Half Baked Harvest
We all aim to practice a healthy eating habit. From choosing nutritious, whole foods to nixing harmful sugars, we more or less know what choices keep us on the right track. But have you considered that it's possible to overdo it? Dietitian Susie Burrell recently examined the danger of taking things too far with clean eating on MyBody+Soul, naming cutting out all possible sugars or banning all carbs as some examples. Only allowing yourself a limited variety of foods—even though they're all unprocessed and packed with nutrients—can be unhealthy in and of itself. The results are unintentionally losing weight and suffering from a low mood. So even when the foods in question are good for the body, having an obsessive relationship with food can be harmful. Here are four warning signs Burrell calls out.
You feel tired constantly. Limiting the foods you intake can mean you're lacking in essential vitamins and minerals. When we're too aggressive about cutting out the bad it can be possible to accidentally cut out the good along with it.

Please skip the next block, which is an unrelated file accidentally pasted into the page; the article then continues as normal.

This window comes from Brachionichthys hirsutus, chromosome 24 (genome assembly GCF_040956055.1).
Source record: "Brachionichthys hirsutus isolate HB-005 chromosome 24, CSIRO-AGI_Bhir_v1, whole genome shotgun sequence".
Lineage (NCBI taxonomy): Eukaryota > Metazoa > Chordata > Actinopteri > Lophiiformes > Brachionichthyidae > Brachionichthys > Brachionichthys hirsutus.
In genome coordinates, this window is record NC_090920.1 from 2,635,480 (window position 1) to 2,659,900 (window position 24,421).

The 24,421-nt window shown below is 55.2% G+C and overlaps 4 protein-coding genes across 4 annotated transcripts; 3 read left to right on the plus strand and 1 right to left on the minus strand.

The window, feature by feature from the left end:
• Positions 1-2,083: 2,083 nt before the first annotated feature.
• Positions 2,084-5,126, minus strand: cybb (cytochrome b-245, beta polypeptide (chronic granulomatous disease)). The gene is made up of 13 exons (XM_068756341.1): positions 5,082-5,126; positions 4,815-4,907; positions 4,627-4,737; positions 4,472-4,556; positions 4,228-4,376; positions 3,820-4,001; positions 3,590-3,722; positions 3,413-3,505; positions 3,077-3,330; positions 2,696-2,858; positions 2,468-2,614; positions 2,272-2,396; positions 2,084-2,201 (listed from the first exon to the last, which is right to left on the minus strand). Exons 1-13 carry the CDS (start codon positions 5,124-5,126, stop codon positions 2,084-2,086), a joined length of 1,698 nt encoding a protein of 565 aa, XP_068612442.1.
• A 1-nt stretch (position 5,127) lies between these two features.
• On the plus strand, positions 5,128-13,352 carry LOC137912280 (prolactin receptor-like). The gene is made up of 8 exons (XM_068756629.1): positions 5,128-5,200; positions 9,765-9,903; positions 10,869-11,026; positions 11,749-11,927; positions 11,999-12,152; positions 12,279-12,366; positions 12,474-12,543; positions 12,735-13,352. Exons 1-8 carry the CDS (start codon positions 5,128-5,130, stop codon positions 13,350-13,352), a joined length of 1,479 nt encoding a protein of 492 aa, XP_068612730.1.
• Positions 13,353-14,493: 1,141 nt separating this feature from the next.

You have been experiencing recurring injuries. When our bodies aren't getting the energy they need to function properly, and when we're fatigued from lack of food, we're more accident-prone and apt to hurt ourselves. Our bodies are also less equipped to bounce back as they would if we were committed to a wholesome diet.
Your skin is dull. Skin has a way of revealing health. If you've noticed your skin looking more lifeless, your diet is probably not addressing your body's needs. Expanding your eating plan to include more foods can help bring life back to your skin and boost your mood.
Your period has gone MIA. While it's normal for periods to occasionally switch up their schedule, if you've gone a long while without menstruating, it could be due to your diet. Not eating enough messes with your hormones. Find balance by making sure you're adopting a sustainable eating plan that provides you with a range of foods and allows for moderation.
Learn about mindful eating to change your relationship with food.